December 19, 2013
Glacier Ice Worm Investigations-A Long Slow Processs
Posted by Mauri Pelto
Yes, worms really do live in glaciers and in fact, they can’t live off of them. Their scientific name is Mesenchytraeus solifugus. I first saw an ice worm in 1981 in Alaska, the number was small and they seemed insignificant overall. In 1984 I began working in the North Cascades of Washington, and Bill Prater (inventor of the snowshoe with crampon attached) told me I would see millions, and he was correct. In the evening and night hours ice worms feed primarily on the surface of snow on glaciers, and to a much less degree, on bare ice. During the day, ice worms hide out beneath the surface of the glacier, avoiding any sunlight. We have undertaken annual ice worm counts on Sholes Glacier for twenty years. They move slowly and are out only in low lights, which does not make for exciting video, as seen below, but that is reality. On Suiattle Glacier in 2002 we found a density of ~2600 ice worms per square meter. With an area of 2.7 square kilometers, this represents somewhat over 7 billion ice worms on this glacier.
In 2003, we sat at the edge of the Sholes Glacier looking at the glacier covered Mt. Baker volcano waiting for the sun to set. After sunset we counted the ice worms on the glacier. There were close to 1000 ice worms per square meter right up to the glacier margin. By the time we had traveled 10 meters from the edge of the glacier onto seasonal snowpack almost no ice worms existed on the snowpack, within 30 m we could not find a single ice worm. This is true even in cases where the snowpack adjacent to the glacier survived the summer. Thus, the ice worms need the permanent snowpack of glaciers to survive.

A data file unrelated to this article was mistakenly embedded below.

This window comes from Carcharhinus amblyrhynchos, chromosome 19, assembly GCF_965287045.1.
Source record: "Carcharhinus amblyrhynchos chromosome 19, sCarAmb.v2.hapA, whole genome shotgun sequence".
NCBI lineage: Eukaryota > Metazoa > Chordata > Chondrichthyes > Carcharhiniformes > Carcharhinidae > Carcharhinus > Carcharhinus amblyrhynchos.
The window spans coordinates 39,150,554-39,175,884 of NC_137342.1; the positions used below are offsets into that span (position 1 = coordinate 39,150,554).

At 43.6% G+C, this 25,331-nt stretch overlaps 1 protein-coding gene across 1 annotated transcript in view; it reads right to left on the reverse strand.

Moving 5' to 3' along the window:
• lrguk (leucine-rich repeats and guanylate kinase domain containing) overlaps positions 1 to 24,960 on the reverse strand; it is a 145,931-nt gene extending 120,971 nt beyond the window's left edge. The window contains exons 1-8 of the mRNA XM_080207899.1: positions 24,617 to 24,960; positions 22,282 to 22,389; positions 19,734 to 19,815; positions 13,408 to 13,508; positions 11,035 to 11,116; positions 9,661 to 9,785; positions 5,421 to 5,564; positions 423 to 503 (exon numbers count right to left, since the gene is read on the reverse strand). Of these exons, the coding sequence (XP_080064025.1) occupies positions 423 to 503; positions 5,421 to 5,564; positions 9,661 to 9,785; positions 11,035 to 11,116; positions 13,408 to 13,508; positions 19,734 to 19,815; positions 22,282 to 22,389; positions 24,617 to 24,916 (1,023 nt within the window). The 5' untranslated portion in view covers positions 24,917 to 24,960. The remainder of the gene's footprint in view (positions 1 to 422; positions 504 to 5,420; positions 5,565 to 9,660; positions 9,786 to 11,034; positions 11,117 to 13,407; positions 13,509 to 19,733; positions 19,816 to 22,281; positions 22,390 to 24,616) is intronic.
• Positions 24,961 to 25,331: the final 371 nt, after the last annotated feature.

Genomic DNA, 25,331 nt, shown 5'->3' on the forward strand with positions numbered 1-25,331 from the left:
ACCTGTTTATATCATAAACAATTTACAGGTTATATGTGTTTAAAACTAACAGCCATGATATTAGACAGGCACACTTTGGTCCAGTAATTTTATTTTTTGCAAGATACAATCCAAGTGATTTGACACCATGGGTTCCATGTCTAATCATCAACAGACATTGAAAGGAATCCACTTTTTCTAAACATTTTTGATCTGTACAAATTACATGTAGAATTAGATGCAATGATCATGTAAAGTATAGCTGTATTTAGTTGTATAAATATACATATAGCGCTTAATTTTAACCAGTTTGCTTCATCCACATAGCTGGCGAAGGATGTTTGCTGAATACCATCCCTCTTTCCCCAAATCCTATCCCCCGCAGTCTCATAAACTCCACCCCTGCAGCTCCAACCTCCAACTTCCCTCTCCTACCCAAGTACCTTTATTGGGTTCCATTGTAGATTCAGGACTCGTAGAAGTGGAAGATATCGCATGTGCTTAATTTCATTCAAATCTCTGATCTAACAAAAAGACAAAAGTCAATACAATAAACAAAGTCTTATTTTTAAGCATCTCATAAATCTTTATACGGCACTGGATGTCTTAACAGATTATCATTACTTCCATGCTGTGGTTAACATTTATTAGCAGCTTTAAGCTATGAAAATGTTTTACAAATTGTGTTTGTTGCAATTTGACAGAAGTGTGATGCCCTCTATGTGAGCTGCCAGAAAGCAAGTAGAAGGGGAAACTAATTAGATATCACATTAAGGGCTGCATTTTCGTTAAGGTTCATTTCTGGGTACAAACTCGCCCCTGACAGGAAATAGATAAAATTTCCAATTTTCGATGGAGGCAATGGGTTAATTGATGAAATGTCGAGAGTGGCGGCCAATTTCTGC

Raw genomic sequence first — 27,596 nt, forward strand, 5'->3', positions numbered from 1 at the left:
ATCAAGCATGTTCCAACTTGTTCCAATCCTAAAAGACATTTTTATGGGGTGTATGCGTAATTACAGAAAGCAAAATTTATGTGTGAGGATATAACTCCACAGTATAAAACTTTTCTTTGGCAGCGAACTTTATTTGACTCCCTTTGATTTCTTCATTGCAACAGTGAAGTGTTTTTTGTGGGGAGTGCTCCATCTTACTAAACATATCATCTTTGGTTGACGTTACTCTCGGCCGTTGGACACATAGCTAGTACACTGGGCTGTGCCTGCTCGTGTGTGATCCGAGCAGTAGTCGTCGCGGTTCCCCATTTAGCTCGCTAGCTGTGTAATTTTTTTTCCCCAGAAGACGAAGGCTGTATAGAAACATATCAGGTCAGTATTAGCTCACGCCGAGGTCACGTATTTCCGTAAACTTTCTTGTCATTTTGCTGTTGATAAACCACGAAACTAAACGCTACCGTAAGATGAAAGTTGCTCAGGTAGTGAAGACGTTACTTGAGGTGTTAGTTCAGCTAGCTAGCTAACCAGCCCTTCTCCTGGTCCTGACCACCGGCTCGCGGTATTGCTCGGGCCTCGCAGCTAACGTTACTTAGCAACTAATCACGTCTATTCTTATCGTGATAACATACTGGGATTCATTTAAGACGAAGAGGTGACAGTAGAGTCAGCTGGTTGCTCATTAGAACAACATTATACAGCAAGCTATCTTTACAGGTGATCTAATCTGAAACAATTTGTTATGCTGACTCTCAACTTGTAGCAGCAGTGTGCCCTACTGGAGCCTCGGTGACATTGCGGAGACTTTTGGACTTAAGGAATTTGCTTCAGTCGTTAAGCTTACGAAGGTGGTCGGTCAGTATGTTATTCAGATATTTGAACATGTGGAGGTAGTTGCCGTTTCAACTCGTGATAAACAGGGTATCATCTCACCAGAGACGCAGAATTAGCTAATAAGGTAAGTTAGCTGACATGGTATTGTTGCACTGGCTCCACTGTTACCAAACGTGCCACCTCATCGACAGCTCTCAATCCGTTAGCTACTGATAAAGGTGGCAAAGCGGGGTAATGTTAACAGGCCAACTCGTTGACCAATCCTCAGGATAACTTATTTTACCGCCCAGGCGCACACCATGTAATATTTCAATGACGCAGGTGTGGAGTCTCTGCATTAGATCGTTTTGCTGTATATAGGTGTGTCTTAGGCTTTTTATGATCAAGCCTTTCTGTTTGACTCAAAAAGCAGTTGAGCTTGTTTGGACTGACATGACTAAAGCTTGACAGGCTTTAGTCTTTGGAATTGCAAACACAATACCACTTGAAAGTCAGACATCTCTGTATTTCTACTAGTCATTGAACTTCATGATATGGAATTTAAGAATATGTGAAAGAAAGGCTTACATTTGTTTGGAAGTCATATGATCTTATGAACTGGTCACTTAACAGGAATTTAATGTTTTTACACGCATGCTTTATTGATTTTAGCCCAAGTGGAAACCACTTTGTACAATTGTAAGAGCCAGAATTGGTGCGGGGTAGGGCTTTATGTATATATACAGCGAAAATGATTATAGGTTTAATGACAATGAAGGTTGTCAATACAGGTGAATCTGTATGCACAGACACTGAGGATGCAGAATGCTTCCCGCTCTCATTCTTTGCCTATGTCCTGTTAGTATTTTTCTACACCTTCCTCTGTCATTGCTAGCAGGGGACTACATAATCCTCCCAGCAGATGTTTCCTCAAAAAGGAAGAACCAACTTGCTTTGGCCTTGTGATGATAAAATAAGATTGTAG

In a joint project with Oregon State in 1994 we collected Ice Worms for DNA analysis, they did not find differences between ice worms from various glaciers. In 2002 In a joint study with Clark University the Ice Worm genome was sequenced. In 2011 we joined Queens University in a study of ice worm anti-freeze proteins (AFP) which help keep them from freezing solid. These AFP’s inhibit the growth of ice by lowering the freezing point and coating ice molecules. This facet is seen in other organisms that inhabit cold environments, more details on ice worm AFP from Napolitano et al (2003). Queens University was examining the ability of the AFP’s to suppress the melt temperature of water for transplant surgical procedures. Ice worms are a critical part of the glacier ecosystem in the coastal ranges of the Pacific Northwest. Glacier ice worms only inhabit glaciers from southern Alaska’s coastal ranges through the Coast Ranges of British Columbia, the Cascades of Washington to the Three Sisters of Oregon and the Olympic Mountains. The Three Sisters and Mount Hood areas is south of the Cordilleran Ice Sheet limit, indicating that this ice sheet cannot be the only dispersal method for ice worms. It is also noteworthy that ice worms are not found in the interior ranges of British Columbia or in the Rocky Mountains, which is the interior side of the Cordilleran Ice Sheet. The ice worms are associated only with temperate climates. Ice worms are tough too, surviving the Mount Saint Helens eruption in the firnpack of the newly redeveloping glacier on the mountain. The most likely means of populations spread dispersion is birds, the Rosy Finch is the bird most commonly seen feeding along the surface of the glaciers. For further details note our Ice Worm Research Project page.